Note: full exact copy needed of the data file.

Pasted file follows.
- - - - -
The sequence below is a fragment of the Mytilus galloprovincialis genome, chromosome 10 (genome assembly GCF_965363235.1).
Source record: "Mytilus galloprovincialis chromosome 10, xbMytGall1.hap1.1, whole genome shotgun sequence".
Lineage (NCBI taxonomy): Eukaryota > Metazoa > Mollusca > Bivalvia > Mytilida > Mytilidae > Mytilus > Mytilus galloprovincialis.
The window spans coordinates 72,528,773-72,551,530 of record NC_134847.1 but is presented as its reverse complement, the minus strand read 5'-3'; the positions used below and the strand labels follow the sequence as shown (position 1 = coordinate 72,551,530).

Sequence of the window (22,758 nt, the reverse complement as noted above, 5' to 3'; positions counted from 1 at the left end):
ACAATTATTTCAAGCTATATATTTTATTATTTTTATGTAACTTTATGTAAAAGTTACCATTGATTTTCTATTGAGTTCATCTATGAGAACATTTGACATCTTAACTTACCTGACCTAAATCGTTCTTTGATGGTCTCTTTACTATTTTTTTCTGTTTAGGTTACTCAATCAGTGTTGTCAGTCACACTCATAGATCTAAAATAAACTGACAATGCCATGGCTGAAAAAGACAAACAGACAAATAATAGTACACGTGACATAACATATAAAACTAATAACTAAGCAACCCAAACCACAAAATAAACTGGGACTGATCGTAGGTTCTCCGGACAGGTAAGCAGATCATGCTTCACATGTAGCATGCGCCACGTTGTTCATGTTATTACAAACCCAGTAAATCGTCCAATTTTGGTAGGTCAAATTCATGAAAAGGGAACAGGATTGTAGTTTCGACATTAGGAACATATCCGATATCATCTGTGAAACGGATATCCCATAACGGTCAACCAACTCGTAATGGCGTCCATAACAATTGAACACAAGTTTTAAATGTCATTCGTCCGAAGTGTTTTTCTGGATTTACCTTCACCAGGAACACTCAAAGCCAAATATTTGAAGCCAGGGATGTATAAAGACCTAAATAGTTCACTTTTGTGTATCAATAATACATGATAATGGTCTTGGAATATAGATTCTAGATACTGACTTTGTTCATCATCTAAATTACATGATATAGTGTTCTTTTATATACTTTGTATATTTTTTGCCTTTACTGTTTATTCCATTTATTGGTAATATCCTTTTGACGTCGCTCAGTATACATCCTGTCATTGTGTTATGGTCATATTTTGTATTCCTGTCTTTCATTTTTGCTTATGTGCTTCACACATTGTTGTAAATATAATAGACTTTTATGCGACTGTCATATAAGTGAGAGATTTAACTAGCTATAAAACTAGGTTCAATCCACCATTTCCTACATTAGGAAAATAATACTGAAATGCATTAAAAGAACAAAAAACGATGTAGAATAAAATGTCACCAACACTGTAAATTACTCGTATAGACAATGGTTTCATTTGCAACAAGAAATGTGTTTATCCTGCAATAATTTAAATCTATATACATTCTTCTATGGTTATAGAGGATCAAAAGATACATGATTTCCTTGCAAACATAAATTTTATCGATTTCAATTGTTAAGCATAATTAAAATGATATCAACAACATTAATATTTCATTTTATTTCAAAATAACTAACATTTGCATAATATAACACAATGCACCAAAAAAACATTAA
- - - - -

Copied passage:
The sequence below is a fragment of the Mytilus galloprovincialis genome, chromosome 10 (genome assembly GCF_965363235.1).
Source record: "Mytilus galloprovincialis chromosome 10, xbMytGall1.hap1.1, whole genome shotgun sequence".
Lineage (NCBI taxonomy): Eukaryota > Metazoa > Mollusca > Bivalvia > Mytilida > Mytilidae > Mytilus > Mytilus galloprovincialis.
The window spans coordinates 72,528,773-72,551,530 of record NC_134847.1 but is presented as its reverse complement, the minus strand read 5'-3'; the positions used below and the strand labels follow the sequence as shown (position 1 = coordinate 72,551,530).

Sequence of the window (22,758 nt, the reverse complement as noted above, 5' to 3'; positions counted from 1 at the left end):
ACAATTATTTCAAGCTATATATTTTATTATTTTTATGTAACTTTATGTAAAAGTTACCATTGATTTTCTATTGAGTTCATCTATGAGAACATTTGACATCTTAACTTACCTGACCTAAATCGTTCTTTGATGGTCTCTTTACTATTTTTTTCTGTTTAGGTTACTCAATCAGTGTTGTCAGTCACACTCATAGATCTAAAATAAACTGACAATGCCATGGCTGAAAAAGACAAACAGACAAATAATAGTACACGTGACATAACATATAAAACTAATAACTAAGCAACCCAAACCACAAAATAAACTGGGACTGATCGTAGGTTCTCCGGACAGGTAAGCAGATCATGCTTCACATGTAGCATGCGCCACGTTGTTCATGTTATTACAAACCCAGTAAATCGTCCAATTTTGGTAGGTCAAATTCATGAAAAGGGAACAGGATTGTAGTTTCGACATTAGGAACATATCCGATATCATCTGTGAAACGGATATCCCATAACGGTCAACCAACTCGTAATGGCGTCCATAACAATTGAACACAAGTTTTAAATGTCATTCGTCCGAAGTGTTTTTCTGGATTTACCTTCACCAGGAACACTCAAAGCCAAATATTTGAAGCCAGGGATGTATAAAGACCTAAATAGTTCACTTTTGTGTATCAATAATACATGATAATGGTCTTGGAATATAGATTCTAGATACTGACTTTGTTCATCATCTAAATTACATGATATAGTGTTCTTTTATATACTTTGTATATTTTTTGCCTTTACTGTTTATTCCATTTATTGGTAATATCCTTTTGACGTCGCTCAGTATACATCCTGTCATTGTGTTATGGTCATATTTTGTATTCCTGTCTTTCATTTTTGCTTATGTGCTTCACACATTGTTGTAAATATAATAGACTTTTATGCGACTGTCATATAAGTGAGAGATTTAACTAGCTATAAAACTAGGTTCAATCCACCATTTCCTACATTAGGAAAATAATACTGAAATGCATTAAAAGAACAAAAAACGATGTAGAATAAAATGTCACCAACACTGTAAATTACTCGTATAGACAATGGTTTCATTTGCAACAAGAAATGTGTTTATCCTGCAATAATTTAAATCTATATACATTCTTCTATGGTTATAGAGGATCAAAAGATACATGATTTCCTTGCAAACATAAATTTTATCGATTTCAATTGTTAAGCATAATTAAAATGATATCAACAACATTAATATTTCATTTTATTTCAAAATAACTAACATTTGCATAATATAACACAATGCACCAAAAAAACATTAA